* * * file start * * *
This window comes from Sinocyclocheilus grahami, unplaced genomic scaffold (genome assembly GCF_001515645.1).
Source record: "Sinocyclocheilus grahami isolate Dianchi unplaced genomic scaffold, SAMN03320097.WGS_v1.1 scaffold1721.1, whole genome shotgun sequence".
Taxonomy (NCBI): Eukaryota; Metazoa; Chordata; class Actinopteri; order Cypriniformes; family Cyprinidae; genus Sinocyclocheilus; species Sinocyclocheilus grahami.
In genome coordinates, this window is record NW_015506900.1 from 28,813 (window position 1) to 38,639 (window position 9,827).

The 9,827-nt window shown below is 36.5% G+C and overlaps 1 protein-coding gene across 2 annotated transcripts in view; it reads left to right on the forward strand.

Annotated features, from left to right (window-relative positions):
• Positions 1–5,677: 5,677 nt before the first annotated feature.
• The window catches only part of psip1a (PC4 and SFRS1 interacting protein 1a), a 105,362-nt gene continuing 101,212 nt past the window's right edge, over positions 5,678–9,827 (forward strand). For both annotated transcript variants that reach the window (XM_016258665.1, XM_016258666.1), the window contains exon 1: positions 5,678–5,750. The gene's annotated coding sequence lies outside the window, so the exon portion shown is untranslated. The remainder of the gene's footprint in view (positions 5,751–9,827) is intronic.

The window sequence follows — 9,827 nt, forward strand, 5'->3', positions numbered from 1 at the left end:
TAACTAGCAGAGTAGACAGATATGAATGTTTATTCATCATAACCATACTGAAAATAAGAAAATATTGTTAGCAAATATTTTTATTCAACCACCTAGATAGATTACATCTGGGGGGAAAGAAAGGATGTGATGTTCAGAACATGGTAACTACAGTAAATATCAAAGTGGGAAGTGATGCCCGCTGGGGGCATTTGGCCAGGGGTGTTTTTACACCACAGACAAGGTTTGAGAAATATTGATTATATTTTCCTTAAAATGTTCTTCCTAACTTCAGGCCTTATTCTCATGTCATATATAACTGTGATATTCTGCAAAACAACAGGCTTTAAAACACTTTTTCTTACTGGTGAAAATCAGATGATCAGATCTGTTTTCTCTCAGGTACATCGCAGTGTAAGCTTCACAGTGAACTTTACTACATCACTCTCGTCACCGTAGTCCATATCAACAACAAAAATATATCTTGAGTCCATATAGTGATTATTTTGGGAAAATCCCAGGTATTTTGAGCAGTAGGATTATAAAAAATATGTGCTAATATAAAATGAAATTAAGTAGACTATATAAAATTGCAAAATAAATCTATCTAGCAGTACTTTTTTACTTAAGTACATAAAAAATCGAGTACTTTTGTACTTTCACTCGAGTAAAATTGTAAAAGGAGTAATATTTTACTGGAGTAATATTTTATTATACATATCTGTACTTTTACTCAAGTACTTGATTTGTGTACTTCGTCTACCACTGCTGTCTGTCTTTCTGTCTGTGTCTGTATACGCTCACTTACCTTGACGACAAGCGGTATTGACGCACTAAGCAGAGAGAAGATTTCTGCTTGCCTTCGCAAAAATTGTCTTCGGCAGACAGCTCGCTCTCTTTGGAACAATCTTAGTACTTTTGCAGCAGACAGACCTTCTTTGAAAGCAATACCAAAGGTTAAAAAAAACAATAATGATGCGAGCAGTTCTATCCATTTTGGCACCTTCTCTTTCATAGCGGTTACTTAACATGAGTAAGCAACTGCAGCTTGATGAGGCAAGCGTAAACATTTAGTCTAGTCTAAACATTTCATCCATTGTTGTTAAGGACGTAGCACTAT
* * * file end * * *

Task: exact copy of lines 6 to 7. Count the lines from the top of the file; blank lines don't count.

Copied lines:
Annotated features, from left to right (window-relative positions):
• Positions 1–5,677: 5,677 nt before the first annotated feature.